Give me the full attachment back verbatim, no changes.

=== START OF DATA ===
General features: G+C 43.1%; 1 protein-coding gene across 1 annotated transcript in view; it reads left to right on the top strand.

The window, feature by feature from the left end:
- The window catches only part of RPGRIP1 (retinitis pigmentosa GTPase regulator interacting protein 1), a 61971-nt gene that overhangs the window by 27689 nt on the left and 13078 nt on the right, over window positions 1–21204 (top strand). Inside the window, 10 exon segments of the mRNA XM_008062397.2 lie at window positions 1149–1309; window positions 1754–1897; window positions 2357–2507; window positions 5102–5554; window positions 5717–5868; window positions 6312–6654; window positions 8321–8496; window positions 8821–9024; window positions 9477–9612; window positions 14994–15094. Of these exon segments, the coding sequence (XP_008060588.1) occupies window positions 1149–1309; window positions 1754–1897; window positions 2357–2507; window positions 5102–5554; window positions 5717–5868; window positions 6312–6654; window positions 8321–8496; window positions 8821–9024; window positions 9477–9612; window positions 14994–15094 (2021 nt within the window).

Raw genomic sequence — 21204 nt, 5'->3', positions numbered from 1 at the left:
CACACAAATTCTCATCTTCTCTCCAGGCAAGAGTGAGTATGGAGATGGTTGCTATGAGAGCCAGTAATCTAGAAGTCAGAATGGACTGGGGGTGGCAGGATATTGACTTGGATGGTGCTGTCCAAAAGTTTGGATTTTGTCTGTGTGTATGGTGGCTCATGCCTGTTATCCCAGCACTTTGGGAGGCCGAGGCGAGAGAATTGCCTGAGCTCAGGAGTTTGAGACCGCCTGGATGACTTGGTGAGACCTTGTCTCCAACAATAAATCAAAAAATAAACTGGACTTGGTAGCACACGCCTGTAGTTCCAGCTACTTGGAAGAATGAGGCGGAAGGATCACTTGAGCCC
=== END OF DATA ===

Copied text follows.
General features: G+C 43.1%; 1 protein-coding gene across 1 annotated transcript in view; it reads left to right on the top strand.

The window, feature by feature from the left end:
- The window catches only part of RPGRIP1 (retinitis pigmentosa GTPase regulator interacting protein 1), a 61971-nt gene that overhangs the window by 27689 nt on the left and 13078 nt on the right, over window positions 1–21204 (top strand). Inside the window, 10 exon segments of the mRNA XM_008062397.2 lie at window positions 1149–1309; window positions 1754–1897; window positions 2357–2507; window positions 5102–5554; window positions 5717–5868; window positions 6312–6654; window positions 8321–8496; window positions 8821–9024; window positions 9477–9612; window positions 14994–15094. Of these exon segments, the coding sequence (XP_008060588.1) occupies window positions 1149–1309; window positions 1754–1897; window positions 2357–2507; window positions 5102–5554; window positions 5717–5868; window positions 6312–6654; window positions 8321–8496; window positions 8821–9024; window positions 9477–9612; window positions 14994–15094 (2021 nt within the window).

Raw genomic sequence — 21204 nt, 5'->3', positions numbered from 1 at the left:
CACACAAATTCTCATCTTCTCTCCAGGCAAGAGTGAGTATGGAGATGGTTGCTATGAGAGCCAGTAATCTAGAAGTCAGAATGGACTGGGGGTGGCAGGATATTGACTTGGATGGTGCTGTCCAAAAGTTTGGATTTTGTCTGTGTGTATGGTGGCTCATGCCTGTTATCCCAGCACTTTGGGAGGCCGAGGCGAGAGAATTGCCTGAGCTCAGGAGTTTGAGACCGCCTGGATGACTTGGTGAGACCTTGTCTCCAACAATAAATCAAAAAATAAACTGGACTTGGTAGCACACGCCTGTAGTTCCAGCTACTTGGAAGAATGAGGCGGAAGGATCACTTGAGCCC